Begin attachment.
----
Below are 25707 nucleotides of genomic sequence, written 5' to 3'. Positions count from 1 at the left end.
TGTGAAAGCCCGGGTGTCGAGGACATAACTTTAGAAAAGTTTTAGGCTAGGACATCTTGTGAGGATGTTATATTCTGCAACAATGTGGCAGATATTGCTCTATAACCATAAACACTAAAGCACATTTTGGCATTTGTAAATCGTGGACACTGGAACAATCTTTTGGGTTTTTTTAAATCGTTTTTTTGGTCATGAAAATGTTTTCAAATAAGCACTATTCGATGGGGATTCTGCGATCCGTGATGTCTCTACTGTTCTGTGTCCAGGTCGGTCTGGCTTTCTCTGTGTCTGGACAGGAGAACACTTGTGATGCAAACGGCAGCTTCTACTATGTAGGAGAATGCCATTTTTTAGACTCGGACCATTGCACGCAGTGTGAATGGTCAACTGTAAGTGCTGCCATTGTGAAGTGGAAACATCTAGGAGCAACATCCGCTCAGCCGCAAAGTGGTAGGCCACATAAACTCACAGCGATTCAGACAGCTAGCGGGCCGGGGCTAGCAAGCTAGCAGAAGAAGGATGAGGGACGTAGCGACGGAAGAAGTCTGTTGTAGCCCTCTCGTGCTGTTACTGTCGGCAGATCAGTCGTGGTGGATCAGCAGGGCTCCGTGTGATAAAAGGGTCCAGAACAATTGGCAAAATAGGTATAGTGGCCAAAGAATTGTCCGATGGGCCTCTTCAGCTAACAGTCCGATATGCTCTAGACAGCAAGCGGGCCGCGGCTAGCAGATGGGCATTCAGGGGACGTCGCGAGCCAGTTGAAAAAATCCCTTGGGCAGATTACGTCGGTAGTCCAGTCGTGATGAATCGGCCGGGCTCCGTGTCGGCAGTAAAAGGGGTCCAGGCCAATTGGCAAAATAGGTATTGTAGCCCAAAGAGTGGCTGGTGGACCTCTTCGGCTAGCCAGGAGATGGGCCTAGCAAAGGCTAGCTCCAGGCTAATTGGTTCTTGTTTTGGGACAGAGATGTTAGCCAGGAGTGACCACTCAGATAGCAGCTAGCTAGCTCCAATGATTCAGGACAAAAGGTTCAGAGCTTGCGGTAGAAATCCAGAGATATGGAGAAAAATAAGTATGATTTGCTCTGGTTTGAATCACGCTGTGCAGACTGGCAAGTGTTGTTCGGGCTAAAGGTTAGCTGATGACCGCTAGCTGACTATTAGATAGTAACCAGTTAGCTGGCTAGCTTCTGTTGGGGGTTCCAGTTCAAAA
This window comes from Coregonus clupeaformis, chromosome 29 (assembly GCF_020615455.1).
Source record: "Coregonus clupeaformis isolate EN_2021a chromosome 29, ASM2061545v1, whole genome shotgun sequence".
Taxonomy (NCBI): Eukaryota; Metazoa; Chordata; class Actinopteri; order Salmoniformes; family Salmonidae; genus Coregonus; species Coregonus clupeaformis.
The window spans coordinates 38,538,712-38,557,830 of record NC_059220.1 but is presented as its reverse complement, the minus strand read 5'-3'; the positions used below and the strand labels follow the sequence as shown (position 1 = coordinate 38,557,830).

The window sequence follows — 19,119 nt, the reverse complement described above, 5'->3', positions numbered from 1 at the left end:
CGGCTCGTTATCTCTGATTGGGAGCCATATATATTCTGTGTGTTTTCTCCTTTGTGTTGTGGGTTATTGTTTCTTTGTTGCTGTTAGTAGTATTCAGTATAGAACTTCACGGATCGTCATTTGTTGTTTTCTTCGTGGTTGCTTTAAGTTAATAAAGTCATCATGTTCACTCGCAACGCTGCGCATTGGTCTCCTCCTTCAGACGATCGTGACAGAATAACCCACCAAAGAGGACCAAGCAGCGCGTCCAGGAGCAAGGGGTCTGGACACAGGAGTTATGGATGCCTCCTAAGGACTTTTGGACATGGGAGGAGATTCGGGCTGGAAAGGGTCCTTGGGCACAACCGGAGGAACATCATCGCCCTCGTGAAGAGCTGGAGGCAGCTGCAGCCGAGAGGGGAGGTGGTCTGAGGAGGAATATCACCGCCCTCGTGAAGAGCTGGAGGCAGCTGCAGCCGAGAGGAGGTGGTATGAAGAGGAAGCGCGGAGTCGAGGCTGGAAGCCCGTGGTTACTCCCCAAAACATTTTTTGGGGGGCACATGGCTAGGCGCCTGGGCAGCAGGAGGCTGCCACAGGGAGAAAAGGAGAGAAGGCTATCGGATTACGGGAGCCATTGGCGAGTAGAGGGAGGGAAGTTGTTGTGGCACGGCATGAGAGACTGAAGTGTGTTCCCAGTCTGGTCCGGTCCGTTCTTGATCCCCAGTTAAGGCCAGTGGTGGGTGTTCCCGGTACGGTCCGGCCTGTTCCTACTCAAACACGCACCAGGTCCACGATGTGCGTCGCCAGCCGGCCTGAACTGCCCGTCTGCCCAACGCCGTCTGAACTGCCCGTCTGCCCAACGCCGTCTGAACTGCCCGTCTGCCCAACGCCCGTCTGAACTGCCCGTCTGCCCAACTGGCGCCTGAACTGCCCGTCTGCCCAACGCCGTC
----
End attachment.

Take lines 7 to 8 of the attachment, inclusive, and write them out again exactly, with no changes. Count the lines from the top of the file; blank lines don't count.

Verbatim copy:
The window sequence follows — 19,119 nt, the reverse complement described above, 5'->3', positions numbered from 1 at the left end:
CGGCTCGTTATCTCTGATTGGGAGCCATATATATTCTGTGTGTTTTCTCCTTTGTGTTGTGGGTTATTGTTTCTTTGTTGCTGTTAGTAGTATTCAGTATAGAACTTCACGGATCGTCATTTGTTGTTTTCTTCGTGGTTGCTTTAAGTTAATAAAGTCATCATGTTCACTCGCAACGCTGCGCATTGGTCTCCTCCTTCAGACGATCGTGACAGAATAACCCACCAAAGAGGACCAAGCAGCGCGTCCAGGAGCAAGGGGTCTGGACACAGGAGTTATGGATGCCTCCTAAGGACTTTTGGACATGGGAGGAGATTCGGGCTGGAAAGGGTCCTTGGGCACAACCGGAGGAACATCATCGCCCTCGTGAAGAGCTGGAGGCAGCTGCAGCCGAGAGGGGAGGTGGTCTGAGGAGGAATATCACCGCCCTCGTGAAGAGCTGGAGGCAGCTGCAGCCGAGAGGAGGTGGTATGAAGAGGAAGCGCGGAGTCGAGGCTGGAAGCCCGTGGTTACTCCCCAAAACATTTTTTGGGGGGCACATGGCTAGGCGCCTGGGCAGCAGGAGGCTGCCACAGGGAGAAAAGGAGAGAAGGCTATCGGATTACGGGAGCCATTGGCGAGTAGAGGGAGGGAAGTTGTTGTGGCACGGCATGAGAGACTGAAGTGTGTTCCCAGTCTGGTCCGGTCCGTTCTTGATCCCCAGTTAAGGCCAGTGGTGGGTGTTCCCGGTACGGTCCGGCCTGTTCCTACTCAAACACGCACCAGGTCCACGATGTGCGTCGCCAGCCGGCCTGAACTGCCCGTCTGCCCAACGCCGTCTGAACTGCCCGTCTGCCCAACGCCGTCTGAACTGCCCGTCTGCCCAACGCCCGTCTGAACTGCCCGTCTGCCCAACTGGCGCCTGAACTGCCCGTCTGCCCAACGCCGTC